What Inspired Me to Write this Book
The basis for Stone Cold Sober was a bit of a “labor of love.” In addition to writing, my passion is music—I’m a singer and harpist and performer, and for several years both in Boston and New York, I was a cast member in Revels, which began in Town Hall, New York City, in 1957, as the brainchild of concert baritone and educator John Langstaff. The critically acclaimed production, with its traditional songs, dances, mime, and a mummer’s play, was a celebration of the winter solstice, that time that heralds a dark, foreboding winter to come but needs the joy and participation in music to stave off the darkness.
Ten years later, the “Hallmark Hall of Fame” Christmas special highlighted Langstaff’s creation, calling it A Christmas Masque but using his framework that he dubbed Christmas Revels. Langstaff continued his teaching career, but in 1971, his daughter persuaded him to revive The Christmas Revels, and they staged three performances at Harvard University’s Sanders Theater in Cambridge, Massachusetts. The production was so successful, that it continued for decades (and still continues, not only in Cambridge but also in many cities all over the United States), and spawned recordings, sheet music, and books.
Over the years, it has become the thirteenth largest performing arts organization in the Greater Boston area, and Christmas Revels is performed for an average of 18,000 people annually. Each year, the theme revolves around music from a different culture or community, with some of the themes being Victorian English, Mesoamerican, Russian, Slavic, French Canadian, French Renaissance.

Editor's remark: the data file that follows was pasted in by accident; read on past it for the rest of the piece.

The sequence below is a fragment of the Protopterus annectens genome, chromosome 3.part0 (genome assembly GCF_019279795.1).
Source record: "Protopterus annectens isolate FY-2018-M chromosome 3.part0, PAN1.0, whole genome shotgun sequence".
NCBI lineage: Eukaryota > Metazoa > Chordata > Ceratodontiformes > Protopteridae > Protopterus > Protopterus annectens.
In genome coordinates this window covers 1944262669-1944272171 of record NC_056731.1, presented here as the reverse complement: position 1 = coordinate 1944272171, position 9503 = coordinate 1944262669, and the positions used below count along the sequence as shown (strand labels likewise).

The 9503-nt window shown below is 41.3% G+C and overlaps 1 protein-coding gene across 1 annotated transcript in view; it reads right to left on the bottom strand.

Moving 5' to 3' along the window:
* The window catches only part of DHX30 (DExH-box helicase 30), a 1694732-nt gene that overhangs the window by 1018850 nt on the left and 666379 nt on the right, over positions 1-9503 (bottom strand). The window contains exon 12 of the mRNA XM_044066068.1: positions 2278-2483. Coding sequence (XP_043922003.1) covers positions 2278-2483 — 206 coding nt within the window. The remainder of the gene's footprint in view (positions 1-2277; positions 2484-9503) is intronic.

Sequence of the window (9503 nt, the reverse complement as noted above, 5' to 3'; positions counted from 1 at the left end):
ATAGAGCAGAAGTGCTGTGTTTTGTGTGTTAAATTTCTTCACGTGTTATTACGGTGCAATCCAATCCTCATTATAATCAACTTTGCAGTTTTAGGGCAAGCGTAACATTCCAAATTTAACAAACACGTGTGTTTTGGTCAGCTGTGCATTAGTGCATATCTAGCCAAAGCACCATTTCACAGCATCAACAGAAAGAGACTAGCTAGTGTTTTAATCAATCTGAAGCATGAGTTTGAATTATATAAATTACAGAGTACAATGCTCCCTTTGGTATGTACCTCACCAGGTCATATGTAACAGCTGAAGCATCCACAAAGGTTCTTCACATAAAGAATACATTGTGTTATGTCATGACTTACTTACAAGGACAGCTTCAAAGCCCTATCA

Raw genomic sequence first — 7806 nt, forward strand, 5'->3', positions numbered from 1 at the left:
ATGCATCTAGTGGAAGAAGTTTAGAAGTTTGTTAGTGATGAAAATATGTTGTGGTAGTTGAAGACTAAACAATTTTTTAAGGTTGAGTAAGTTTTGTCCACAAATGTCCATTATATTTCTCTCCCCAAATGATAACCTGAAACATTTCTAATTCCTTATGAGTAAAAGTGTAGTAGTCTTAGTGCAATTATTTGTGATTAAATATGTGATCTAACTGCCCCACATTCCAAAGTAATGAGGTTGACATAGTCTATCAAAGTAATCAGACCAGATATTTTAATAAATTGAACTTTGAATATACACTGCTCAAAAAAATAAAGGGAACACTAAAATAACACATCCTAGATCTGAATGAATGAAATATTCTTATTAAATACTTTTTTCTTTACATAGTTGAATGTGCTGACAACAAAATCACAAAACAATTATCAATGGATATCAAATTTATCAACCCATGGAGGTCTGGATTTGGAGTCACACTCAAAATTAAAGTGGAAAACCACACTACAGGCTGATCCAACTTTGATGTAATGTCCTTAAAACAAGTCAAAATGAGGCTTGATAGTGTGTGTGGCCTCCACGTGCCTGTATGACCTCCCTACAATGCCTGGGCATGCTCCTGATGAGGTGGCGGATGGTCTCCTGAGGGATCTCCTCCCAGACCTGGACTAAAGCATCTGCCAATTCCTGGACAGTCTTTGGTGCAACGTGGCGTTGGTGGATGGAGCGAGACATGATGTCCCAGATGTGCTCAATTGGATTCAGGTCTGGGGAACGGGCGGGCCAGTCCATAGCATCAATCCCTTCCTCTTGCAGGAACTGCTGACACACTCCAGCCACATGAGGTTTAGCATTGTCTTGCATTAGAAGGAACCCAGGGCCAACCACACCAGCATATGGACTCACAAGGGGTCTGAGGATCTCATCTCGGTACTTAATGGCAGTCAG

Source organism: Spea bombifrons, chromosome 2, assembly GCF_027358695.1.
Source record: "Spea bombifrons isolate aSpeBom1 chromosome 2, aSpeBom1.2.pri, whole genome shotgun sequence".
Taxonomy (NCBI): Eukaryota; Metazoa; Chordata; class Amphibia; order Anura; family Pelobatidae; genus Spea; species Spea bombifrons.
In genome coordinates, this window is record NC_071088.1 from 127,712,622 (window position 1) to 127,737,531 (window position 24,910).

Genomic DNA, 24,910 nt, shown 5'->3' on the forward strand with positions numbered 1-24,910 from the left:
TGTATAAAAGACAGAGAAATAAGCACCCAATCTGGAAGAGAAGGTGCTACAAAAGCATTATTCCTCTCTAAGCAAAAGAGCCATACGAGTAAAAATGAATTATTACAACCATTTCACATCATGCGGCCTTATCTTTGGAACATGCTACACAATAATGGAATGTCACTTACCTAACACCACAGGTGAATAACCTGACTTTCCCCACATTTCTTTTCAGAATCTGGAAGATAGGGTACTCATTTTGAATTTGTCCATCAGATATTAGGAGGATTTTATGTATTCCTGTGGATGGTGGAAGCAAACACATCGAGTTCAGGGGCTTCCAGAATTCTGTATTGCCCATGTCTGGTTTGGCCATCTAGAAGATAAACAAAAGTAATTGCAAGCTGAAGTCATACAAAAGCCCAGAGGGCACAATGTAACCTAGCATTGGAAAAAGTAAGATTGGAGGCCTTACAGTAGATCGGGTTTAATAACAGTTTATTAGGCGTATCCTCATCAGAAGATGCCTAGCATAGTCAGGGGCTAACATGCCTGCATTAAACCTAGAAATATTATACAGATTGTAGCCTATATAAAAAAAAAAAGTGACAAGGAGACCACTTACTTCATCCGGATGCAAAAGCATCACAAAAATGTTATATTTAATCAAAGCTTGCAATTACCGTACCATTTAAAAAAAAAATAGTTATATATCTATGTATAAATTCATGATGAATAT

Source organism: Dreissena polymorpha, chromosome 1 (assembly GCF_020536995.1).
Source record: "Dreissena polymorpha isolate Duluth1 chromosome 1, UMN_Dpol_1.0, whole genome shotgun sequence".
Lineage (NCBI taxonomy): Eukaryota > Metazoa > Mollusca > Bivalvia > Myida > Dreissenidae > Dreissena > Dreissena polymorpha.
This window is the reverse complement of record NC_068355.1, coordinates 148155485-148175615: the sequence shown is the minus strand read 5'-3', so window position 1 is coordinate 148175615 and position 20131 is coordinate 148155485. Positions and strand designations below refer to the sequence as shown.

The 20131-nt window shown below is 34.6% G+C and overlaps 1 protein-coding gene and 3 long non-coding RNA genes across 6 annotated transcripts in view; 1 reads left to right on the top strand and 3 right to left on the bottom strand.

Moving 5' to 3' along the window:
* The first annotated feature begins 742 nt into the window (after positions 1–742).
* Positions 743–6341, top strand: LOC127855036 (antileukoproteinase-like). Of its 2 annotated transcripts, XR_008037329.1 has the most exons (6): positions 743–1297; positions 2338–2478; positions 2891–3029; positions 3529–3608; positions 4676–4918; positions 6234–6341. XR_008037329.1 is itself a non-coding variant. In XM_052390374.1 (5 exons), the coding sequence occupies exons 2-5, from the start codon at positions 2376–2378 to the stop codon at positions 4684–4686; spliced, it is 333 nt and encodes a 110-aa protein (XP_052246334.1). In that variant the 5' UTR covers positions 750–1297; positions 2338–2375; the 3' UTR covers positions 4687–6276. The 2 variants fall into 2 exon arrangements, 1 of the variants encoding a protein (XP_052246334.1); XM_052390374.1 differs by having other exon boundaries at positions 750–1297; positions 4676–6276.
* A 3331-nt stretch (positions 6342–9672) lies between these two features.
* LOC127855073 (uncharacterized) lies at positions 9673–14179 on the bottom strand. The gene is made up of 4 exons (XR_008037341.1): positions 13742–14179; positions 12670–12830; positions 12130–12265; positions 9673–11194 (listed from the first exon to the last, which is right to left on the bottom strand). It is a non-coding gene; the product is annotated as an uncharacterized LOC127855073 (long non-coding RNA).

I have loved Revels for many years, both as an audience member and then as a performer. Although there has never ever been any hair-raising story of crime associated with this wonderful production (and I am quite sure there never will be!), I continued to think about a plot, perhaps called Murder at Revels, or something of that sort. I came up with the idea for Stone Cold Sober, as it would involve a murder at a similar production (in my book, the production takes place in the springtime in Long Island and is called Spring Fling, but it incorporates some of the same arts as Revels, including Morris Dancing, folk singing, and a mummer’s play).
Obviously, the plot of the murders in this book has nothing to do with Revels, but the idea of an amazing variety show, full of joy, ruined by a terrible crime and then being able to be “resurrected” and performed for charity appealed to me. I have also dedicated the book to the many groups of immigrants and those of us who honor our immigrant heritage, who keep world music and arts alive.